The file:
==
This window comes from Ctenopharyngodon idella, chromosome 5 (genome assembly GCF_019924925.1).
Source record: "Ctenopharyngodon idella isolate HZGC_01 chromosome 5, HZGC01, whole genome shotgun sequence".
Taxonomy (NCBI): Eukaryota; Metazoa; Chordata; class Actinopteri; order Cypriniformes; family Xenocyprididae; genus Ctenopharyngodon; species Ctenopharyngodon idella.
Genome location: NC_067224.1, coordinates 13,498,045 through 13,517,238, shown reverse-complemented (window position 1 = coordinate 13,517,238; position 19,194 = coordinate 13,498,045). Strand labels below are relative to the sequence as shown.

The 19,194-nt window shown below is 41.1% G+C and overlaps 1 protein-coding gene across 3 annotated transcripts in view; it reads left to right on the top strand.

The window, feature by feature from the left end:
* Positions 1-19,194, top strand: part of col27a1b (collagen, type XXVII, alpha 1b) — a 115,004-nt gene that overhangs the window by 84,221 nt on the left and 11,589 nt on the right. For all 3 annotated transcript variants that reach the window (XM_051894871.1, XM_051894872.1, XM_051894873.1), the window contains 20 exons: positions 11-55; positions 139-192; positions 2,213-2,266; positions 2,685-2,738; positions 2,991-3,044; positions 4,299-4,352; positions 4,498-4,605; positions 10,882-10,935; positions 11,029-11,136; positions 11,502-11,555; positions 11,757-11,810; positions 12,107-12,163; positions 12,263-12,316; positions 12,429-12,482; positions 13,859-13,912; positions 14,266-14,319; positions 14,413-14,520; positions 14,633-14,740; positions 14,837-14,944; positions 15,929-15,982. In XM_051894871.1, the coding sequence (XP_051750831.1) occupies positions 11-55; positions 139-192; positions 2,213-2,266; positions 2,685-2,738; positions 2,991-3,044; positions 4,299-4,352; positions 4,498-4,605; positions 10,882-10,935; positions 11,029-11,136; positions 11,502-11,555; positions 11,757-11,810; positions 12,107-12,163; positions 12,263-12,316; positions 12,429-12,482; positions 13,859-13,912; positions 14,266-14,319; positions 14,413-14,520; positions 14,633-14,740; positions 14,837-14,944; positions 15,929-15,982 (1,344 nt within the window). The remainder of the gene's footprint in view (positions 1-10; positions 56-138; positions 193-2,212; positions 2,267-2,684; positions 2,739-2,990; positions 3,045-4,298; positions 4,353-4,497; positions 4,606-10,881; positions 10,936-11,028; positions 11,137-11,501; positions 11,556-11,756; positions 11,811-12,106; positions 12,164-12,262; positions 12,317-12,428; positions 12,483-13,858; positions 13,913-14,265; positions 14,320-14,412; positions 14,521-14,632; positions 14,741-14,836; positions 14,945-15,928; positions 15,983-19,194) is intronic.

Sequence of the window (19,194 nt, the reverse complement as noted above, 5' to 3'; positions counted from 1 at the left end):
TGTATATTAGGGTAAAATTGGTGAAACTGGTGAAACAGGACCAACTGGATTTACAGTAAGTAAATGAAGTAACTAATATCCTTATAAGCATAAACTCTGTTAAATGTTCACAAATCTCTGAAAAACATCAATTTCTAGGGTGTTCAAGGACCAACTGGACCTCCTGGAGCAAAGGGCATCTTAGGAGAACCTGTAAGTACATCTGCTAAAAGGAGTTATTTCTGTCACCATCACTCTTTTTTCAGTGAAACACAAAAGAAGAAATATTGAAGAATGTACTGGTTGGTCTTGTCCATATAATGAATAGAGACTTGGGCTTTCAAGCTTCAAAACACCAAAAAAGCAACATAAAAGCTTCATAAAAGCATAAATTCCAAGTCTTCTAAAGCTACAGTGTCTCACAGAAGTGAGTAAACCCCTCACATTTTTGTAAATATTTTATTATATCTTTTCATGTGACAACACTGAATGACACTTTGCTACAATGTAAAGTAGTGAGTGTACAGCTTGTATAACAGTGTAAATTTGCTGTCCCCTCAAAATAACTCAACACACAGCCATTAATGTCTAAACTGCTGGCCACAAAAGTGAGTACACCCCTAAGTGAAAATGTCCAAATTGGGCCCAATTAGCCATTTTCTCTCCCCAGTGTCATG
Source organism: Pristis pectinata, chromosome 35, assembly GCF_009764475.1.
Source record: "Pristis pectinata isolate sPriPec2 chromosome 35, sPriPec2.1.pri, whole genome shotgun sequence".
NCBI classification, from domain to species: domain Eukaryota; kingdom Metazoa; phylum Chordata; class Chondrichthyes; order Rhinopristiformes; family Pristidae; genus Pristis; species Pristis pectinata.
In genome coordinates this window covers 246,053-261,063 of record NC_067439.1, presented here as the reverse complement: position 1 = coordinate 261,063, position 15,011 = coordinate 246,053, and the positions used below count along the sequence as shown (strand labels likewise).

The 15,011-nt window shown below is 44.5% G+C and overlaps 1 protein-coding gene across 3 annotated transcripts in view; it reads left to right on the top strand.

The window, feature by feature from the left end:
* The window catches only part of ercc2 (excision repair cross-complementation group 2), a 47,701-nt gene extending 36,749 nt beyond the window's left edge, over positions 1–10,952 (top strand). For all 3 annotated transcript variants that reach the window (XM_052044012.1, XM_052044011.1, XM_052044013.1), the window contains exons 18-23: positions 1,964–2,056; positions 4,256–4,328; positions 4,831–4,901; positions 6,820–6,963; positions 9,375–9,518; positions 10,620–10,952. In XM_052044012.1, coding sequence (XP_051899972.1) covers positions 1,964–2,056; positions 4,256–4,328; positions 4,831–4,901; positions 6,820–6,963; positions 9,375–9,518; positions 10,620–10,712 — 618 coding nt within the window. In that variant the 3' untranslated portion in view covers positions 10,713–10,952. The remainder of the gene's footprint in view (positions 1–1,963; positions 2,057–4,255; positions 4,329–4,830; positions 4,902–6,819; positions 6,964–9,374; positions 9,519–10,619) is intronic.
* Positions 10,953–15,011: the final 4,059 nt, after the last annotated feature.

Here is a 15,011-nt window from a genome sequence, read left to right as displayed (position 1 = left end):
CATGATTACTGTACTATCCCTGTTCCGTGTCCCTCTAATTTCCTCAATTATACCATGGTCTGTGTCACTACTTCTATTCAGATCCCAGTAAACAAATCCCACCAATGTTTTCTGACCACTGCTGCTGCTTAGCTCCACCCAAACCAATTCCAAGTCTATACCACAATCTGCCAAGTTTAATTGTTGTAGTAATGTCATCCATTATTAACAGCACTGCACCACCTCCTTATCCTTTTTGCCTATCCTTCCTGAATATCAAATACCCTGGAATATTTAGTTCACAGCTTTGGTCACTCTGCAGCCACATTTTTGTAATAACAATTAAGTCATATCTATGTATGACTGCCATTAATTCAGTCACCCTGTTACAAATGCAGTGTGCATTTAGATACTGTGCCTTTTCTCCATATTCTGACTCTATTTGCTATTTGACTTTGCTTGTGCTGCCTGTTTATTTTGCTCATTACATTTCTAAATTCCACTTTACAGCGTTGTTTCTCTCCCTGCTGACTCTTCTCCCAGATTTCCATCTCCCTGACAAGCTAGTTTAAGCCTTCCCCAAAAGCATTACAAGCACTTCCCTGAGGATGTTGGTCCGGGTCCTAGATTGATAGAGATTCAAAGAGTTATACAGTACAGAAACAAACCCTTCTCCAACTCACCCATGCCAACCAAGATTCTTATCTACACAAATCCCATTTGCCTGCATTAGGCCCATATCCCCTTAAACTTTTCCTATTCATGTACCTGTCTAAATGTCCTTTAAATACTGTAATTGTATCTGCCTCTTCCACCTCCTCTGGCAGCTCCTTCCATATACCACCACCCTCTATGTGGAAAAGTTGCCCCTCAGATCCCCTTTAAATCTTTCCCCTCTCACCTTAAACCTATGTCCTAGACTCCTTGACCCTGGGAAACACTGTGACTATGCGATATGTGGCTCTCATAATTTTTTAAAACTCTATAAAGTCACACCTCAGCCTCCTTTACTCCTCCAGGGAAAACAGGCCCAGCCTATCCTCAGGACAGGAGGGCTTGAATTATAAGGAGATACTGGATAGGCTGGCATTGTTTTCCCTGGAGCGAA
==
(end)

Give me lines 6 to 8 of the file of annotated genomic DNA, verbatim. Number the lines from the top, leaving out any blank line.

The window, feature by feature from the left end:
* Positions 1-19,194, top strand: part of col27a1b (collagen, type XXVII, alpha 1b) — a 115,004-nt gene that overhangs the window by 84,221 nt on the left and 11,589 nt on the right. For all 3 annotated transcript variants that reach the window (XM_051894871.1, XM_051894872.1, XM_051894873.1), the window contains 20 exons: positions 11-55; positions 139-192; positions 2,213-2,266; positions 2,685-2,738; positions 2,991-3,044; positions 4,299-4,352; positions 4,498-4,605; positions 10,882-10,935; positions 11,029-11,136; positions 11,502-11,555; positions 11,757-11,810; positions 12,107-12,163; positions 12,263-12,316; positions 12,429-12,482; positions 13,859-13,912; positions 14,266-14,319; positions 14,413-14,520; positions 14,633-14,740; positions 14,837-14,944; positions 15,929-15,982. In XM_051894871.1, the coding sequence (XP_051750831.1) occupies positions 11-55; positions 139-192; positions 2,213-2,266; positions 2,685-2,738; positions 2,991-3,044; positions 4,299-4,352; positions 4,498-4,605; positions 10,882-10,935; positions 11,029-11,136; positions 11,502-11,555; positions 11,757-11,810; positions 12,107-12,163; positions 12,263-12,316; positions 12,429-12,482; positions 13,859-13,912; positions 14,266-14,319; positions 14,413-14,520; positions 14,633-14,740; positions 14,837-14,944; positions 15,929-15,982 (1,344 nt within the window). The remainder of the gene's footprint in view (positions 1-10; positions 56-138; positions 193-2,212; positions 2,267-2,684; positions 2,739-2,990; positions 3,045-4,298; positions 4,353-4,497; positions 4,606-10,881; positions 10,936-11,028; positions 11,137-11,501; positions 11,556-11,756; positions 11,811-12,106; positions 12,164-12,262; positions 12,317-12,428; positions 12,483-13,858; positions 13,913-14,265; positions 14,320-14,412; positions 14,521-14,632; positions 14,741-14,836; positions 14,945-15,928; positions 15,983-19,194) is intronic.

Sequence of the window (19,194 nt, the reverse complement as noted above, 5' to 3'; positions counted from 1 at the left end):